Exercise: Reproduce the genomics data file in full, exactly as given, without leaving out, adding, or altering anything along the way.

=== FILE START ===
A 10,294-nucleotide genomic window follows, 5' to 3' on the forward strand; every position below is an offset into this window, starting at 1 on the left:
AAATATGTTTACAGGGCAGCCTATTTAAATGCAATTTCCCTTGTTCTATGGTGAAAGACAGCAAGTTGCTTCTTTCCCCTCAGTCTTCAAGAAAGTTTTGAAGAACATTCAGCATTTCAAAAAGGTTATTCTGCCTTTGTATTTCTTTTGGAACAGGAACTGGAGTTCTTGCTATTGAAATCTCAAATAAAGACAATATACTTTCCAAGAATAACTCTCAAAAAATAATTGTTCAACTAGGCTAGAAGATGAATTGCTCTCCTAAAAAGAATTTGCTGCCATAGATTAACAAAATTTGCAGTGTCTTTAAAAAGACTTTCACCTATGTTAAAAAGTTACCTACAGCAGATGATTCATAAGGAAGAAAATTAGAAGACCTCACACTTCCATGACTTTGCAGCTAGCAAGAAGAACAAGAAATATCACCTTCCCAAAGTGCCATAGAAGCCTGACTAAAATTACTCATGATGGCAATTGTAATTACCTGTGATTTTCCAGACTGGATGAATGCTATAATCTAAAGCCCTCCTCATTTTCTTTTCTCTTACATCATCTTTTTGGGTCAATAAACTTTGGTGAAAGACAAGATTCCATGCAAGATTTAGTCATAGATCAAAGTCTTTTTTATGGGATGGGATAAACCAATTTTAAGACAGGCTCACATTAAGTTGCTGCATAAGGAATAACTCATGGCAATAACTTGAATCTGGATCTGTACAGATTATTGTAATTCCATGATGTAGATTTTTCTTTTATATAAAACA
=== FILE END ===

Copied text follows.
A 10,294-nucleotide genomic window follows, 5' to 3' on the forward strand; every position below is an offset into this window, starting at 1 on the left:
AAATATGTTTACAGGGCAGCCTATTTAAATGCAATTTCCCTTGTTCTATGGTGAAAGACAGCAAGTTGCTTCTTTCCCCTCAGTCTTCAAGAAAGTTTTGAAGAACATTCAGCATTTCAAAAAGGTTATTCTGCCTTTGTATTTCTTTTGGAACAGGAACTGGAGTTCTTGCTATTGAAATCTCAAATAAAGACAATATACTTTCCAAGAATAACTCTCAAAAAATAATTGTTCAACTAGGCTAGAAGATGAATTGCTCTCCTAAAAAGAATTTGCTGCCATAGATTAACAAAATTTGCAGTGTCTTTAAAAAGACTTTCACCTATGTTAAAAAGTTACCTACAGCAGATGATTCATAAGGAAGAAAATTAGAAGACCTCACACTTCCATGACTTTGCAGCTAGCAAGAAGAACAAGAAATATCACCTTCCCAAAGTGCCATAGAAGCCTGACTAAAATTACTCATGATGGCAATTGTAATTACCTGTGATTTTCCAGACTGGATGAATGCTATAATCTAAAGCCCTCCTCATTTTCTTTTCTCTTACATCATCTTTTTGGGTCAATAAACTTTGGTGAAAGACAAGATTCCATGCAAGATTTAGTCATAGATCAAAGTCTTTTTTATGGGATGGGATAAACCAATTTTAAGACAGGCTCACATTAAGTTGCTGCATAAGGAATAACTCATGGCAATAACTTGAATCTGGATCTGTACAGATTATTGTAATTCCATGATGTAGATTTTTCTTTTATATAAAACA